Written by Krystal Matthews – PDA SA Associate Director
Some women have a burning desire to have children. Other women decide not to have children. There is also a large group of women who never knew how much they wanted children until they discovered fertility issues.
I belong to a group not talked about in society often, if at all. I am a disabled women who grew up with a burning maternal instinct to be a mother. I am also a woman who is considered less capable of being a mother by society even before those 2 pink lines show up on a pregnancy test – simply because of my disability.
Most couples speak to their GP about starting a family. I knew this was a conversation best avoided for me; medical professionals have never filled me with optimism. My Child Studies teacher told me that she didn’t want me to participate in the assessment of having a computerised baby. According to her, it would be too difficult for me and she didn’t want me to drop and break this expensive baby doll. It was then, at 15 years old, that I was already classed as a ‘bad mother’ – before I was even given an opportunity to become one. It didn’t make sense to me. Was it because of my Cerebral Palsy? Or because of my physical limitations and wheelchair? Despite my lifelong dedication to fitting into this mainstream world, I was still being rejected by it and my one pivotal dream seemed like it was frowned upon by society.
This didn’t stop me from viewing myself as a mum in the future. It just made me understand that being a mum in a wheelchair would be harder; mostly because of how non-disabled people view disabled people and because I would need to convince the world that I could be a good mum whilst at the same time trying to convince myself.
I met my partner in 2012 and the paradigm shifted. He had a beautiful 4 year old daughter who taught me that children only want your love, attention and fun. None of these three needs were impacted by my wheelchair and, as I fell in love with my partner, my love for her blossomed equally. She didn’t see my disability like adults do and she adored that I liked to play like a child. So much of my childhood was consumed with physiotherapy activities disguised as play and this has made me actively seek out childlike fun as an adult. The step-parent role was my crash course into parenting and it filled me with confidence and a stronger desire to have my own child, alongside my step-daughter.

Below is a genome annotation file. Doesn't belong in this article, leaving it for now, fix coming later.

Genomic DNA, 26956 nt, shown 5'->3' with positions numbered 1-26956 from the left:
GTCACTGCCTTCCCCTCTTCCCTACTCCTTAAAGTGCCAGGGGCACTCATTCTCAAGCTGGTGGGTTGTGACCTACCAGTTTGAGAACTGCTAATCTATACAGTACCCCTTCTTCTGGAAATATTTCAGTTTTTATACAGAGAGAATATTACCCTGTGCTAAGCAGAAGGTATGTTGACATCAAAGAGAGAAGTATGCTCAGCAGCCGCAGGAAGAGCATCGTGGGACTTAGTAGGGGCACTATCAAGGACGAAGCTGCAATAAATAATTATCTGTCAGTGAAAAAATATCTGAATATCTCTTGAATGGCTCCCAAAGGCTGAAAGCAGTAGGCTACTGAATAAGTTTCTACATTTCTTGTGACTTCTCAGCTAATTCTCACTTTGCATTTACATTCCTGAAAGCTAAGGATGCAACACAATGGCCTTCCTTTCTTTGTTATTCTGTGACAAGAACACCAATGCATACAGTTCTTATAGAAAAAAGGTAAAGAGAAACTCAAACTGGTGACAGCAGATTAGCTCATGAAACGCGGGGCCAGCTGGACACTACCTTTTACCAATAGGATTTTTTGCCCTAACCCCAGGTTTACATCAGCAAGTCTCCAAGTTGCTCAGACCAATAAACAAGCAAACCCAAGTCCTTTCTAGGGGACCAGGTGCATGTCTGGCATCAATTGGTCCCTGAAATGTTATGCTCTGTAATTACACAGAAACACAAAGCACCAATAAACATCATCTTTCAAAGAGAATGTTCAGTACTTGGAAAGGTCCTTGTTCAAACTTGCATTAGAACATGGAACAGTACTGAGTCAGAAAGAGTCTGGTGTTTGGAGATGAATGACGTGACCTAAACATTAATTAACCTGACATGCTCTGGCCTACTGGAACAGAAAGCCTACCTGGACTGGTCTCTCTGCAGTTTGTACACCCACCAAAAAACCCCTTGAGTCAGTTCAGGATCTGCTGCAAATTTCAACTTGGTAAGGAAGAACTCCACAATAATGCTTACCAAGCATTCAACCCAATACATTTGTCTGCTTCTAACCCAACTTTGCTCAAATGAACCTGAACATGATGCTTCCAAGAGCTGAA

Pregnancy was my biggest mainstream role to date; I felt like a ‘real’ woman for the first time. I went to the hospital for mainstream appointments, and I could happily complain about all the mainstream side effects that pregnant women talk about such as nausea and tiredness. I’m not going to lie, being pregnant and in a wheelchair was rough to say the least. People thought I was in a wheelchair because I was pregnant, not a woman in a wheelchair who was pregnant. I was also asked a lot about how our baby was conceived, as if the idea of a woman with a disability having sex was considered outside the realm of possibility. I can’t imagine an able-bodied woman getting asked this question when she tells people she is pregnant.
I gave birth to my baby girl, Zara on the 14th of May 2019 by c-section. It was the first operation I had, and from it I received the most beautiful gift. Giving birth to child who is able-bodied was like giving birth to a child who has superpowers.
When Zara was 9 months old, she looked up at me with her arms open and her big blue eyes begging me to pick her up, which I couldn’t do standing up. Nothing prepared me for that moment. The guilt a mother can feel is astronomical, especially when your baby’s needs are your number one focus.
Every new mother has guilt and anxieties, and I worked through them like I did with every challenge in my life until then. Zara and I are the perfect partnership. She knows I need to sit down before I pick her up. She knows I need my wheelchair before we leave the house. She knows that she can put on her shoes faster than I can put on my shoes. Zara gets excited when she sees another person in a wheelchair as it assimilates her mainstream world. My 13-year-old bonus daughter sees the world a little differently now. I hope she sees the uniqueness in difference and that fitting in all the time is overrated.
My definition of being a good mum is not wrapped up in trying to fit into the mainstream world. Now, as an adult and a mother, I look back at myself as a child and I need to honour the little girl in the pink wheelchair; I kept moving, I kept trying and I didn’t listen to the adults who underestimated me. That little girl will teach my girls something special; that little girl made sure that the only person who was going to shape her world was me.
Tips for women with a physical disability thinking about having children.
• Listen to your own voice, consider what you need, what your individual situation is and seek out a medical team that is supportive.
• Focus on building up your strength and fitness to support your pregnancy
• Work with an Occupational Therapist and a Physio Therapist before, during and after pregnancy to support you.
• Be your own best friend. Shape your own world and know that you are made for your child and your child is made for you.
• Read other stories of disabled parents. We are out there. Read “We’ve Got This” by Eliza Hull.